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(41,524 posts)
Thu Feb 15, 2024, 12:49 PM Feb 2024

'Bowling Alone': Loss of Face-To-Face Social Interaction, Community & Civic Engagement Vital for US Democracy [View all]

(Wiki, Ed.) 🎳 - Bowling Alone: The Collapse and Revival of American Community is a 2000 nonfiction book by Robert D. Putnam. It was developed from his 1995 essay entitled "Bowling Alone: America's Declining Social Capital". Putnam surveys the decline of social capital in the US since 1950. He has described the reduction in all the forms of in-person social intercourse upon which Americans used to found, educate, and enrich the fabric of their social lives.

He argues that this undermines the active civic engagement which a strong democracy requires from its citizens.

Putnam discussed ways in which Americans disengaged from community involvement, including decreased voter turnout, attendance at public meetings, service on committees, and work with political parties. Putnam also cited Americans' growing distrust in their government. Putnam accepted the possibility that this could be due to "the long litany of political tragedies and scandals since the 1960s", but believed that this explanation was limited. - Putnam noted the aggregate loss in membership and number of volunteers in many existing civic organizations:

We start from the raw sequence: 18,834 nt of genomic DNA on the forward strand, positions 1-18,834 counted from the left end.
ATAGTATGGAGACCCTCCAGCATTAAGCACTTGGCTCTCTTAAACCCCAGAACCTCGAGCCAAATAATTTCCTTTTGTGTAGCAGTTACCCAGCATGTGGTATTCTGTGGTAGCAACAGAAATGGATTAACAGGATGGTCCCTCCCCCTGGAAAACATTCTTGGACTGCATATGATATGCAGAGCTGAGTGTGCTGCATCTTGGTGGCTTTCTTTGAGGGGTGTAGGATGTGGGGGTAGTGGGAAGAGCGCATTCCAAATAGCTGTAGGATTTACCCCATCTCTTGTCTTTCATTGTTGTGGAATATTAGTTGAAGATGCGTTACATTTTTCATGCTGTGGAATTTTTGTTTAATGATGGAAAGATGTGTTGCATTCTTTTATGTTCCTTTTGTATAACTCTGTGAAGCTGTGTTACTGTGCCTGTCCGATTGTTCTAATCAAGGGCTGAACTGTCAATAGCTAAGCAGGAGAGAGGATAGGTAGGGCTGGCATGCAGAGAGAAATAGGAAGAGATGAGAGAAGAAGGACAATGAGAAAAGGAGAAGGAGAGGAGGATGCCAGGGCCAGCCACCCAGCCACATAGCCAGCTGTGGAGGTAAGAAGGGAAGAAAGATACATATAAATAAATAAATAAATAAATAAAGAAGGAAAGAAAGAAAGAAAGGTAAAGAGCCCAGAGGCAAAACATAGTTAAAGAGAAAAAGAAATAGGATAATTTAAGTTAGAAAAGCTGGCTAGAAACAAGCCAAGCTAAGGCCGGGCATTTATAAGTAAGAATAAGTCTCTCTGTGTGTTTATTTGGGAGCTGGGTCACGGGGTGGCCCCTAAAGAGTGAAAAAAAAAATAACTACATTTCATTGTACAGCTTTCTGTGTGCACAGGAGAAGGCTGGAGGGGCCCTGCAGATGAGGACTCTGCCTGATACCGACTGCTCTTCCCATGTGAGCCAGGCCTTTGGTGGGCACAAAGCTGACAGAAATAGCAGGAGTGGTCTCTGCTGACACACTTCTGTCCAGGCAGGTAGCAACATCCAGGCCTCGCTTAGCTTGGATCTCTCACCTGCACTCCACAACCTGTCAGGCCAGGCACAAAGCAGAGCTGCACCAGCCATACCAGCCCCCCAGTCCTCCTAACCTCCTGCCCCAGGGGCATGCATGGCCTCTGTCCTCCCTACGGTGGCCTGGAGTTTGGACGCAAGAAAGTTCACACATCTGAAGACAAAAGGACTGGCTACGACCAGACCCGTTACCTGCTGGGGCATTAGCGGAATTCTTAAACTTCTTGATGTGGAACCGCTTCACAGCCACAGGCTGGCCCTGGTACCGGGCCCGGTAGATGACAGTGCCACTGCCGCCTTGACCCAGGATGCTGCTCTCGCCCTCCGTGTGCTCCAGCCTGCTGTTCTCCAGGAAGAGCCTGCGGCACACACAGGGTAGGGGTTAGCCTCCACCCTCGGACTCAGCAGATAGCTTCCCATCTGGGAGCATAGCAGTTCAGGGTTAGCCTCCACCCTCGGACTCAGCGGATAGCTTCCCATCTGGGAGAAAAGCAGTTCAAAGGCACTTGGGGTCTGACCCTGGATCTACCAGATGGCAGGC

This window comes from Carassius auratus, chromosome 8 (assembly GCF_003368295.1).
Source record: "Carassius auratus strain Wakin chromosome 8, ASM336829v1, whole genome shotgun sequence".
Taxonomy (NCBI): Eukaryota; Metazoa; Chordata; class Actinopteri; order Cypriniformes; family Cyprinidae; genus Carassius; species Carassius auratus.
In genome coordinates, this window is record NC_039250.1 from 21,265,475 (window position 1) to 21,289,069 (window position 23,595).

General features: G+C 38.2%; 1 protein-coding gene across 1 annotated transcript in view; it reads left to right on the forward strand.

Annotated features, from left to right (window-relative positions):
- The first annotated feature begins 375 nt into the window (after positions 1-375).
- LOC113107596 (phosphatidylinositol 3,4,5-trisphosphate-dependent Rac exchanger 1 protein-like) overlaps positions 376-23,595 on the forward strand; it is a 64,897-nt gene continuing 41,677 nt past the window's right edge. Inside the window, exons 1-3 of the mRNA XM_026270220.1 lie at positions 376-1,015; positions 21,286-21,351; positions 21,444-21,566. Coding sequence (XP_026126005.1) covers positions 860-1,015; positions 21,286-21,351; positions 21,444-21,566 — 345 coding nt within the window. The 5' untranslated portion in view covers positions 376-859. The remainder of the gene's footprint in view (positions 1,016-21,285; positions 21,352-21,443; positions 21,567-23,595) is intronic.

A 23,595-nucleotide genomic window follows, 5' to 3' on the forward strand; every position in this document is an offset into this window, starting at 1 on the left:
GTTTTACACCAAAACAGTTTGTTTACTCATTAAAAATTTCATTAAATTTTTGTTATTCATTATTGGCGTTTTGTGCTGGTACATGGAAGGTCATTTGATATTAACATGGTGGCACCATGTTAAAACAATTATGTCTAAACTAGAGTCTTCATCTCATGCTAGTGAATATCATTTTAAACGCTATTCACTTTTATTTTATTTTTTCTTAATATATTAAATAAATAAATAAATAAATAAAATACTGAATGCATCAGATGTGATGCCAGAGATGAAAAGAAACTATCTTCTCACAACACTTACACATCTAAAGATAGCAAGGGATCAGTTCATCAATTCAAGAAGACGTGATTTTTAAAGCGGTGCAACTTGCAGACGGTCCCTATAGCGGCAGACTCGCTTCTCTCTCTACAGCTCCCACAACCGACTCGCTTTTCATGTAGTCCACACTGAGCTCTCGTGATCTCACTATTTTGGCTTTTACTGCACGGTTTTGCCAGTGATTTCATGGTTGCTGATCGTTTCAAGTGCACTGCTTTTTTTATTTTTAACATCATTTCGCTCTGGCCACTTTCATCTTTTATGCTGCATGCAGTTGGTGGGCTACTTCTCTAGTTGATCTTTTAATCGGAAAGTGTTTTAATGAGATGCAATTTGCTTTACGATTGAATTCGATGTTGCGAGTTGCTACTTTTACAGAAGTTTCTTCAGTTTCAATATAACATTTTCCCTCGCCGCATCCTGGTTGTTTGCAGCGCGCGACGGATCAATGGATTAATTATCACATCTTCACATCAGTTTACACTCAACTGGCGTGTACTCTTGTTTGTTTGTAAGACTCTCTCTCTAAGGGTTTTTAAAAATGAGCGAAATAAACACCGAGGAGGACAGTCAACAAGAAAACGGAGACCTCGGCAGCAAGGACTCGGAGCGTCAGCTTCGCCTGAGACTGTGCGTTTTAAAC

Religious groups (Knights of Columbus, B'nai Brith, etc.), labor unions, parent–teacher associations, Federation of Women's Clubs, League of Women Voters, military veterans' organizations, volunteers with Boy Scouts and the Red Cross, and fraternal organizations (Lions Clubs, Rotary). Putnam used bowling as an example to illustrate this; although the number of people who bowled had increased in the last 20 years, the number of people who bowled in leagues had decreased.

If people bowled alone, they did not participate in the social interaction and civic discussions that might occur in a league environment.

Putnam cites data from the General Social Survey that showed an aggregate decline in membership of traditional civic organizations, supporting his thesis that U.S. social capital had declined. He noted that some groups had grown such as AARP, American Assn. of Retired Persons, the Sierra Club and many mass-member activist groups. But he said that these groups did not tend to foster face-to-face interaction, and were the type where "the only act of membership consists in writing a check for dues or perhaps reading a newsletter." He then asked: "Why is US social capital eroding?" and discussed several possible causes..

.. In One Nation After Trump (2017), authors Mann, Ornstein & Dionne wrote that the decline of social and civic groups was a factor in Trump's election as "many rallied to him out of a yearning for forms of community and solidarity that they sense have been lost."... More,

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